APPELLATE COURT OF ILLINOIS, FIFTH DISTRICT
522 N.E.2d 273, 167 Ill. App. 3d 842, 118 Ill. Dec. 818 1988.IL.495
Appeal from the Circuit Court of St. Clair County; the Hon. Joseph F. Cunningham, Judge, presiding.
JUSTICE WELCH delivered the opinion of the court. HARRISON, P.J., and LEWIS, J., concur.
DECISION OF THE COURT DELIVERED BY THE HONORABLE JUDGE WELCH
Defendant, The Memorial Hospital, appeals from the order of the circuit court of St. Clair County adjudging it in contempt of court and imposing sanctions of a $100 fine and payment of plaintiffs' reasonable attorney fees incurred as a result of defendant's refusal to comply with two discovery orders. Plaintiffs, Juanita Sakosko and Lena F. Johnston, filed medical malpractice actions against defendant alleging that, as a result of defendant's negligence, their surgical wounds became infected during their confinement in defendant hospital, resulting in permanent injury. Plaintiffs served upon defendant certain interrogatories and a request to produce, to which defendant objected on the ground that the requested documents and information were privileged under section 8-2101 et seq. of the Code of Civil Procedure (the Medical Studies Act) (Ill. Rev. Stat. 1985, ch. 110, par. 8-2101 et seq.). Defendant agreed to submit the documents to an in camera inspection by the trial court for a determination as to whether the documents came within the purview of the Medical Studies Act. After examining 32 documents and hearing evidence and argument, the trial court ordered defendant to produce exhibits 5, 6, 10A, and 15 through 32, all as redacted. All other documents were found to be privileged under the Medical Studies Act. Defendant refused to comply with the order and requested the court to certify certain questions for interlocutory appellate review.
On appeal, defendant contends that exhibits 5, 6 and 10A are privileged from discovery under both the Medical Studies Act and the physician-patient privilege in that they contain medical records of patients other than plaintiffs. (Ill. Rev. Stat. 1985, ch. 110, pars. 8-802, 8-2101 et seq.) Defendant claims that exhibits 15 through 32 are privileged from discovery under the attorney-client privilege and/or the work product doctrine. (107 Ill. 2d R. 201(b)(2).) Finally, defendant argues that the sanctions imposed by the trial court for defendant's failure to comply are unduly harsh and should be vacated.
The Medical Studies Act provides, in relevant part, that all information, interviews, reports, statements, memoranda or other data of committees of licensed or accredited hospitals or their medical staffs used in the course of internal quality control or medical study for the purpose of reducing morbidity or mortality, or for improving patient care, shall be privileged and shall not be admissible as evidence or discoverable in any action of any kind. The improper disclosure of any such information constitutes a class A misdemeanor. Ill. Rev. Stat. 1985, ch. 110, par. 8-2101 et seq.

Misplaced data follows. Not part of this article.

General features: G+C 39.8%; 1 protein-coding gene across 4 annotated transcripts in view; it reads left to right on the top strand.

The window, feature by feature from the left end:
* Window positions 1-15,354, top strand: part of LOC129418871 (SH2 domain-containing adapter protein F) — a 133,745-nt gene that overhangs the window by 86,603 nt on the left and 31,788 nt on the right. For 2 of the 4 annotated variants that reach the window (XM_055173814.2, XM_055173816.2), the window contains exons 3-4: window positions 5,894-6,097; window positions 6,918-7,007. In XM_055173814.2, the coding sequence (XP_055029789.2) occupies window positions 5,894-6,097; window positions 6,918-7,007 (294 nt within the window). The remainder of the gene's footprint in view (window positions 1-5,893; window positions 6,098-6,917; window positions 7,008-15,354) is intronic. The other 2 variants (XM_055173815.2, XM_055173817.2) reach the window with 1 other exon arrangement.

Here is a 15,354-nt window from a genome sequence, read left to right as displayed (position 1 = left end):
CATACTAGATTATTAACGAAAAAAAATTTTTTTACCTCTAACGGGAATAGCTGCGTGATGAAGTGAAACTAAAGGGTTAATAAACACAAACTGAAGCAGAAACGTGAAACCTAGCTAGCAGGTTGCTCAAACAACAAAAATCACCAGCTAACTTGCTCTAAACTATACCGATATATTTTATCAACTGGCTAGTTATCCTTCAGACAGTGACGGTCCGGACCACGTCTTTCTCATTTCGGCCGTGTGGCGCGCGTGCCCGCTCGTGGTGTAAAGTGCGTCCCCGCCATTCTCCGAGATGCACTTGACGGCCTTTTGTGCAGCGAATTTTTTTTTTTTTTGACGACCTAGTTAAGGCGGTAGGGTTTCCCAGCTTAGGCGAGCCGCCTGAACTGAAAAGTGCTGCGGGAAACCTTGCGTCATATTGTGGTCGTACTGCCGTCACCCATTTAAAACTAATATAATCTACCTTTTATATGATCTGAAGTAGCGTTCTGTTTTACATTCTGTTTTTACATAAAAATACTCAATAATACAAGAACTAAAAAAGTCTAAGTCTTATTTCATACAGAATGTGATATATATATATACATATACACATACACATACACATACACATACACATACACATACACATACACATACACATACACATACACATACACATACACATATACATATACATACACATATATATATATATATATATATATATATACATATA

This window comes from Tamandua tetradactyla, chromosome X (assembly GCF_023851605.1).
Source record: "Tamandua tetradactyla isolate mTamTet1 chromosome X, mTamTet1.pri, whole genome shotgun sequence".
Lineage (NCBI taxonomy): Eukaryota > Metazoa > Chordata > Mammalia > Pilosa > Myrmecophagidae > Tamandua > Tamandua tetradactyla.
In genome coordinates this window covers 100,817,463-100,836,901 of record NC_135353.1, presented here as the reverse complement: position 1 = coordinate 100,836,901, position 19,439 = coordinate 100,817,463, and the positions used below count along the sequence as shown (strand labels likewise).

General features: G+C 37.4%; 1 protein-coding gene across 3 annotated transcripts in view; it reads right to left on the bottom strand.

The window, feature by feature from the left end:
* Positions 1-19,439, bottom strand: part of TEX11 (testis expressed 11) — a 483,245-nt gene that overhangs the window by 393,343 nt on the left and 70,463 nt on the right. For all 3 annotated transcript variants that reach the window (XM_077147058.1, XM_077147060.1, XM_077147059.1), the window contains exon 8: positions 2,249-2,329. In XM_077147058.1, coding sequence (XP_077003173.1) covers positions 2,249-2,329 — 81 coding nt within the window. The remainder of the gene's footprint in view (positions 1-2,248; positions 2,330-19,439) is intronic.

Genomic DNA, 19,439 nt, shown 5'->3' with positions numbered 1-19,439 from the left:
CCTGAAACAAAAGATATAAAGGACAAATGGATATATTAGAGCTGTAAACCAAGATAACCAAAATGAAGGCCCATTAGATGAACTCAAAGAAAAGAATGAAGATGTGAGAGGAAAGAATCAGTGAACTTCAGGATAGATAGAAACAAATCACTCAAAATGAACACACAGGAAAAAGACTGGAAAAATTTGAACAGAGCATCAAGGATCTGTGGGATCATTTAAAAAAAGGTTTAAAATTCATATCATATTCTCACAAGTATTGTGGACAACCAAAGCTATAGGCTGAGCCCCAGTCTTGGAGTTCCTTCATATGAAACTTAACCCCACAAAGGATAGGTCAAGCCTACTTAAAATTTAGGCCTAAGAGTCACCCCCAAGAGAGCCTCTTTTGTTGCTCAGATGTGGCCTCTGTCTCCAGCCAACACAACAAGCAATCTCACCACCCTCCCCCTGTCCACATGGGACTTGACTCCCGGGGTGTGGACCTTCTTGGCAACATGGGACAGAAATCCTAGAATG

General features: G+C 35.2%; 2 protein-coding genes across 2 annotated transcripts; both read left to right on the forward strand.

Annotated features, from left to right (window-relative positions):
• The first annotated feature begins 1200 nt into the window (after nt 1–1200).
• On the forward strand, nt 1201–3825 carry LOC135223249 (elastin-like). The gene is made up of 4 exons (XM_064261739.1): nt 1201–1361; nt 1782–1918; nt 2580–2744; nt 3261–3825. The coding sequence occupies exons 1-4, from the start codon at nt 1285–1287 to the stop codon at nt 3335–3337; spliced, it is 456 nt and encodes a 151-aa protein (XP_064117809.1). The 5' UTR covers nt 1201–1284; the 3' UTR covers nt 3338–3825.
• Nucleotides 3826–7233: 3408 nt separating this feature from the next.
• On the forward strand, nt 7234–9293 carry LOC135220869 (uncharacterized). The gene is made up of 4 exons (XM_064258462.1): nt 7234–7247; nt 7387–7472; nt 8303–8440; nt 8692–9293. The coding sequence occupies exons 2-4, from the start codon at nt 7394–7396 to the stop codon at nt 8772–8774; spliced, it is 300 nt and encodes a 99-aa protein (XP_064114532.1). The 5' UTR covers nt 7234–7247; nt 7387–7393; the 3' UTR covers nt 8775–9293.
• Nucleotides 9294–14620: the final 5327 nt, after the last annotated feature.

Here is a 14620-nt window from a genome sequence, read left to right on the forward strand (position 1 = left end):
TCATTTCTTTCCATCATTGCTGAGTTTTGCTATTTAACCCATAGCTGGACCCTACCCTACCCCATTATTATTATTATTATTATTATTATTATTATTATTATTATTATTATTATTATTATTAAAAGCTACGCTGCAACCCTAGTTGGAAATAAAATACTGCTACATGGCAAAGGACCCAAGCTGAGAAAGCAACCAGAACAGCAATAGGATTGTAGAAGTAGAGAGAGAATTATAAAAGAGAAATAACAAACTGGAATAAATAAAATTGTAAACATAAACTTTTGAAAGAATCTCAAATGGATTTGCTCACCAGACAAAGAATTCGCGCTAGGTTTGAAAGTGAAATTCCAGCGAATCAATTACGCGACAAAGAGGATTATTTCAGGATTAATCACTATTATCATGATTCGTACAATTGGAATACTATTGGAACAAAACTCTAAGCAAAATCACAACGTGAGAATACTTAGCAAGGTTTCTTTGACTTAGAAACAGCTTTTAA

Defendant's exhibits 5 and 6 are pathology reports of tests performed to determine the source of the infection to plaintiffs. Exhibit 10A is a consultation report authored by a physician who is an expert in infection control. These documents were initiated by the defendant's environmental services committee, a committee composed of staff members which is concerned primarily with infection control, infection control evaluation and infection control studies. The purpose of this committee is to maintain internal quality control and improve patient care. It is undisputed that this committee, and information gathered by it or documents generated by it, fall within the purview of the Medical Studies Act. However, the trial court held that exhibits 5, 6 and 10A did not fall within the purview of the Act because, in addition to being used for purposes consistent with the Act, certain information contained in these documents was shared with the defendant's risk management committee. The risk management committee used the information to assess the defendant's potential liability with respect to plaintiffs' claims. The trial court held that any information used for any purpose not consistent with the Medical Studies Act, though obtained and generated for a purpose consistent with that Act, lost its privilege and became discoverable. We disagree.